The assumption of the linear discriminant analysis algorithm is that the data of each class is Gaussian distribution, which is usually nonexistent in practical problems. Without this property, the separability of different classes cannot be characterized by interclass scatter. This limitation of LDA can be overcome by developing new standards that are characterized by intraclass compactness and interclass separability. To this end, we propose a new algorithm using the graph embedding framework which is called marginal Fisher analysis (MFA). We design an intrinsic graph with the characteristics of intraclass compactness and another penalty graph characterized by interclass separability. Specifically, the intrinsic graph illustrates the adjacency relationship of the intraclass point, and the connection of each sample to the nearest neighbor in the same class. The penalty graph describes the adjacency relationship of the interclass marginal point and the marginal point pairs of different categories.

By following the graph embedding formulation, intraclass compactness is characterized from the intrinsic graph by the term [11–13]where Here, indicates the index set of the nearest neighbors of the sample in the same class. Interclass separability is characterized by a penalty graph with the term [11–13]where

Here, is a set of data pairs that are the nearest pairs among the set , where denotes the index set of the samples belonging to the* c*th class. The algorithmic procedure of marginal Fisher analysis algorithm is formally stated as follows [11–13]:

Firstly, project the data set into PCA subspace by preserving dimensions or a certain energy. The transformation matrix of PCA was represented by .

Construct the intraclass compactness and interclass separability graphs. In the intraclass compactness graph, for each sample , set the adjacency matrix if is among the -nearest neighbors of in the same class. In the interclass separability graph, for each class , set the similarity matrix if the pair is among the shortest pairs among the set.

Marginal Fisher Criterion. From the linearization of the graph embedding framework, we have the Marginal Fisher Criterionwhich is a special linearization of the graph embedding framework with

Output the final linear projection direction as

##### 2.2. Ratio-Trace Optimization Problem

For any two symmetric positive semidefinite matrices and , the ratio-trace problem is defined as [14]

For a given kernel function , the kernelized versions of these algorithms solve the following ratio-trace problem:where is a transformation matrix, is the kernel matrix with , and (0,1) is a regularization parameter used to prevent overfitting. and are (algorithm-dependent) symmetric positive semidefinite matrices. The optimal solution to (9) is given by the generalized eigenvectors corresponding to the nonzero generalized Eigenvalues:Once is obtained, the new representation for a data sample can be computed using

#### 3. Multiple Marginal Fisher Analysis Kernel Dimensionality Reduction via Ratio-Trace

##### 3.1. Kernel Marginal Fisher Analysis via Ratio-Trace

The kernel trick is widely used to improve the separation ability of a linear supervised dimensionality reduction algorithm. By using the kernel trick, the marginal Fisher analysis can be further improved. By replacing and by and , respectively, problem (9) can be rewritten as follows:

Note that the graphs of kernel marginal Fisher analysis (KMFA) may be different from MFA because the nearest neighbors for each sample in KMFA is different from one in MFA. In each class the nearest in-class neighbors of each sample and the closest out-of-class sample pairs can be measured through the use of the kernel mapping function from the original feature space to the higher dimensional Hilbert space. The distance between sample and sample can be obtained by the following formula:

##### 3.2. Multiple Kernel Marginal Fisher Analysis Dimensionality Reduction

In this section, a multiple kernel Fisher analysis framework is presented to incorporate spectral regression and ratio-trace into multiple kernel learning for dimensionality reduction. On one hand, spectral regression does not increase speed at the cost of some accuracy. On the other hand, the ratio-trace optimization algorithm can avoid conventional convex relaxation or gradient descent optimization method. The formulation of multiple kernel learning with MFA and ratio-trace will be illustrated, which not only combines multiple kernel dimensionality reduction with MFA, but selects optimal kernels more effectively than other multiple kernel dimensionality reduction methods by semi-infinite linear program (SLIP).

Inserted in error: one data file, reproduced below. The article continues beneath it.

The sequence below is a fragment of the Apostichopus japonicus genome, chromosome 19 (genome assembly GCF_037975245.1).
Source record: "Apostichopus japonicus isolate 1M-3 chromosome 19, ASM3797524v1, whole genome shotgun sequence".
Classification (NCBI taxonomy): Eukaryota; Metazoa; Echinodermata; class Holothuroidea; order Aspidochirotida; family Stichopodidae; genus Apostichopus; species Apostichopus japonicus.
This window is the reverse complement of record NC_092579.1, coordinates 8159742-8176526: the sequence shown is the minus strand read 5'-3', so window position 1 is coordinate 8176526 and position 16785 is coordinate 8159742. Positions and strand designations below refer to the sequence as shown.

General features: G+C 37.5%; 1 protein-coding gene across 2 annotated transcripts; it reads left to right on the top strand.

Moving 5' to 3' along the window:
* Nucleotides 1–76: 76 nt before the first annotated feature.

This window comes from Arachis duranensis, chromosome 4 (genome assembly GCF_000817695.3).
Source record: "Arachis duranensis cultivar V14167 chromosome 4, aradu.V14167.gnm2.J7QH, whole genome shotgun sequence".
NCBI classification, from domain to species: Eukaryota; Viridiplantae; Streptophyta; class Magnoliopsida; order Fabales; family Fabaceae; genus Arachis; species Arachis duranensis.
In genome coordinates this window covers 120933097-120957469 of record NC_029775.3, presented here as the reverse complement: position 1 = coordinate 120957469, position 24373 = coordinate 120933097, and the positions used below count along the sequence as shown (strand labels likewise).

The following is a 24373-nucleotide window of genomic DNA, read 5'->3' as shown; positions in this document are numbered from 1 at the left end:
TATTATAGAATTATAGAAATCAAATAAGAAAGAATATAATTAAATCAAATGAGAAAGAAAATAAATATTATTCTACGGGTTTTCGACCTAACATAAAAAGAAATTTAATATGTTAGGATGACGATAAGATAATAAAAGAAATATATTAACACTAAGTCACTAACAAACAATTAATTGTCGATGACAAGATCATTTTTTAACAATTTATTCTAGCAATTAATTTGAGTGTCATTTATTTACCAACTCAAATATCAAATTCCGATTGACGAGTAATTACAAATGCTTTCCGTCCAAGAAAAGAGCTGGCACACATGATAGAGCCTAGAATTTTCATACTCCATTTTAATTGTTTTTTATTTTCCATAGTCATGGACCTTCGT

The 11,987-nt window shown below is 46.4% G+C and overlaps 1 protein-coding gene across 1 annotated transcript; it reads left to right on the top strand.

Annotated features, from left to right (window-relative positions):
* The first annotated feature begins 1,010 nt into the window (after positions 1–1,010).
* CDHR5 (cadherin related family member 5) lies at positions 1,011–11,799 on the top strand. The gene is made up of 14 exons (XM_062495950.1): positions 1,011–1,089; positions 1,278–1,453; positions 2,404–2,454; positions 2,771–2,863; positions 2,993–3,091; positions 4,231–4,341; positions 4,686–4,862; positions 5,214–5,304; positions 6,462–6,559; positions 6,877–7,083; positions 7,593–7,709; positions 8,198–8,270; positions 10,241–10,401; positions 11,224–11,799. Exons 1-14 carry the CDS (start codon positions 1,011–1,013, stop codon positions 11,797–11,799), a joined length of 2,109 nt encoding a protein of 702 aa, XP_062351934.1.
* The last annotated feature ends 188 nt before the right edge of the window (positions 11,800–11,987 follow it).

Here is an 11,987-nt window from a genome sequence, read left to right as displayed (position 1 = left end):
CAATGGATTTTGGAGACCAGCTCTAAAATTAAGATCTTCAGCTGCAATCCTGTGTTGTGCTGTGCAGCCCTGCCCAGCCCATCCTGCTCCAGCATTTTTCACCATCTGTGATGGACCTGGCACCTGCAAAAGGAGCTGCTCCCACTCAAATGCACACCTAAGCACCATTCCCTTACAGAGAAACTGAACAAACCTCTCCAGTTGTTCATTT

In the MKL framework, the kernel function is parametrized as a linear combination of predefined base kernels :where and the weights are learned from the data. Under the kernel marginal Fisher analysis framework based on ratio-trace, a multiple kernel variant of KMFA is deduced by combining MFA with MKL, termed as MKMFA, which is formulated as the following optimization problem:

Given the input data point , where and is the class label of . Denote as the training data matrix. The detailed steps of MKMFA are given as follows:

*Step 1. *Constructing the intraclass compactness graph and interclass separability graph .

*Step 2. *We extend the Marginal Fisher Criterion to the multiple kernel case in the following way:

Firstly, intraclass compactness is characterized from the intrinsic graph by the termwhere , , and is a diagonal matrix with the diagonal elements defined as .

Secondly, interclass separability is characterized by a penalty graph with the termwhere is the degree matrix of .

To obtain a multidimensional projection, we consider a set of c sample coefficient vectors, denoted by . Finally, Multiple Kernel Marginal Fisher Criterion can be denoted as follows:where is a regularization parameter used to prevent overfitting.

*Step 3. *Assume the ranks of and are and , respectively. Let and be the nonzero Eigenvalue-Eigenvector pairs of and , respectively. We can obtain the optimal by solving the following semi-infinite linear program [15]:where being M functions defined and and for .

*Step 4. *Solve the ratio-trace problem (18) using spectral regression to get optimal . Since and are all sparse matrices, we can use spectral regression to obtain in the following way:

Find the largest generalized eigenvectors of the following eigen-problem:

Find () by solving the following least squares regression:where is the* i*-th element of .

Algorithm 1 summarizes the algorithm for solving (18). This iterative algorithm is referred to as MKL-MFA. The alternating algorithm for solving the proposed SILP problem belongs to a family of algorithms for solving general semi-infinite programming problems called the exchange methods, in which the constraints are exchanged at each iteration. These methods have been guaranteed to converge [16].